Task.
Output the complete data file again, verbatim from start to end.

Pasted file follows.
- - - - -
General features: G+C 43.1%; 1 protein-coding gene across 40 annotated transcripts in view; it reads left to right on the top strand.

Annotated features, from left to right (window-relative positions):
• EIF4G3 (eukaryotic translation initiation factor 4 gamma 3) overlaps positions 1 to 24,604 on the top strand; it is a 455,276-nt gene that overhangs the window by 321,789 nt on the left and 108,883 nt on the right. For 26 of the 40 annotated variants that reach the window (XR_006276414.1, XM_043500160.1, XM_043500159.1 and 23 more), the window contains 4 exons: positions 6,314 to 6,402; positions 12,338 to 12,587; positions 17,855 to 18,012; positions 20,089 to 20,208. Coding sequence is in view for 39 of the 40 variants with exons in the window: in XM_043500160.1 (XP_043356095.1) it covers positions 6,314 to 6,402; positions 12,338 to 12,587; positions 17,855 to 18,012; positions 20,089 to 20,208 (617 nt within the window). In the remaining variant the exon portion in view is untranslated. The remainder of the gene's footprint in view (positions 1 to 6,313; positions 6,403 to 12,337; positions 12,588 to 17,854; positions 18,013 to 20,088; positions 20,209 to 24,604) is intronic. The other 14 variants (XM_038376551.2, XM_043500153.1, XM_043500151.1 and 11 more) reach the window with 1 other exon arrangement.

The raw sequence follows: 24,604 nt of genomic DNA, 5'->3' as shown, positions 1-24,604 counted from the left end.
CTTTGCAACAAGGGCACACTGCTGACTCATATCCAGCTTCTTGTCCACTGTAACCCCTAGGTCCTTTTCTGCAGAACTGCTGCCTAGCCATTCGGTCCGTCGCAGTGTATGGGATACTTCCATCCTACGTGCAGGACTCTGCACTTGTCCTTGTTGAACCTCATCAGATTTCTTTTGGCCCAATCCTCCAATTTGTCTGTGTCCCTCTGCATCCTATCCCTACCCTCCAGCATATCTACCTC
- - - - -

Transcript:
General features: G+C 43.1%; 1 protein-coding gene across 40 annotated transcripts in view; it reads left to right on the top strand.

Annotated features, from left to right (window-relative positions):
• EIF4G3 (eukaryotic translation initiation factor 4 gamma 3) overlaps positions 1 to 24,604 on the top strand; it is a 455,276-nt gene that overhangs the window by 321,789 nt on the left and 108,883 nt on the right. For 26 of the 40 annotated variants that reach the window (XR_006276414.1, XM_043500160.1, XM_043500159.1 and 23 more), the window contains 4 exons: positions 6,314 to 6,402; positions 12,338 to 12,587; positions 17,855 to 18,012; positions 20,089 to 20,208. Coding sequence is in view for 39 of the 40 variants with exons in the window: in XM_043500160.1 (XP_043356095.1) it covers positions 6,314 to 6,402; positions 12,338 to 12,587; positions 17,855 to 18,012; positions 20,089 to 20,208 (617 nt within the window). In the remaining variant the exon portion in view is untranslated. The remainder of the gene's footprint in view (positions 1 to 6,313; positions 6,403 to 12,337; positions 12,588 to 17,854; positions 18,013 to 20,088; positions 20,209 to 24,604) is intronic. The other 14 variants (XM_038376551.2, XM_043500153.1, XM_043500151.1 and 11 more) reach the window with 1 other exon arrangement.

The raw sequence follows: 24,604 nt of genomic DNA, 5'->3' as shown, positions 1-24,604 counted from the left end.
CTTTGCAACAAGGGCACACTGCTGACTCATATCCAGCTTCTTGTCCACTGTAACCCCTAGGTCCTTTTCTGCAGAACTGCTGCCTAGCCATTCGGTCCGTCGCAGTGTATGGGATACTTCCATCCTACGTGCAGGACTCTGCACTTGTCCTTGTTGAACCTCATCAGATTTCTTTTGGCCCAATCCTCCAATTTGTCTGTGTCCCTCTGCATCCTATCCCTACCCTCCAGCATATCTACCTC